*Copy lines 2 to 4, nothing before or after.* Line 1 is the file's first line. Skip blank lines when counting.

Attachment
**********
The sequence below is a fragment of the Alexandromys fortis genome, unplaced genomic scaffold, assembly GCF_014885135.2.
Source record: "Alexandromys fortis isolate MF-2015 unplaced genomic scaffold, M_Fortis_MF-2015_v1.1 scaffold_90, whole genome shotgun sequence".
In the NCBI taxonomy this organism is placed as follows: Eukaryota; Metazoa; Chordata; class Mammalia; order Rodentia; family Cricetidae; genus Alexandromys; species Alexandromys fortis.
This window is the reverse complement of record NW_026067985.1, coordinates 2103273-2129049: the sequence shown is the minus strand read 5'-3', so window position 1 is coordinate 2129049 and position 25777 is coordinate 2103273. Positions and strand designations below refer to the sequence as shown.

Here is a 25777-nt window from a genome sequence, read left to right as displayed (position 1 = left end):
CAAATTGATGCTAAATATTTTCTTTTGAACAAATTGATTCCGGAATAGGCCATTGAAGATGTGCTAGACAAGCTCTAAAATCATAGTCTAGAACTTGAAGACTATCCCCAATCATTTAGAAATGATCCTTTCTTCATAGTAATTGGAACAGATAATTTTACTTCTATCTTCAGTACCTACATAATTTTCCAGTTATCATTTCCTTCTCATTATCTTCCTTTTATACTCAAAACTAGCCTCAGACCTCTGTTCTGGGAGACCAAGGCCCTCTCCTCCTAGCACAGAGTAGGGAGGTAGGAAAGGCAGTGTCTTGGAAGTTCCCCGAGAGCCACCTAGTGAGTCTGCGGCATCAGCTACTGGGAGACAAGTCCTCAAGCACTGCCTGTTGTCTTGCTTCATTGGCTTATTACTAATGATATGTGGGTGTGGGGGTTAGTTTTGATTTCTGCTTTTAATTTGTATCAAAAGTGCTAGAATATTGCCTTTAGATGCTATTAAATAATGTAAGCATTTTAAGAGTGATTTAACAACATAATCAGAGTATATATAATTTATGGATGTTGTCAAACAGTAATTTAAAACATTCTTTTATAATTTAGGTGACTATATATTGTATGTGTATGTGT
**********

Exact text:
Source record: "Alexandromys fortis isolate MF-2015 unplaced genomic scaffold, M_Fortis_MF-2015_v1.1 scaffold_90, whole genome shotgun sequence".
In the NCBI taxonomy this organism is placed as follows: Eukaryota; Metazoa; Chordata; class Mammalia; order Rodentia; family Cricetidae; genus Alexandromys; species Alexandromys fortis.
This window is the reverse complement of record NW_026067985.1, coordinates 2103273-2129049: the sequence shown is the minus strand read 5'-3', so window position 1 is coordinate 2129049 and position 25777 is coordinate 2103273. Positions and strand designations below refer to the sequence as shown.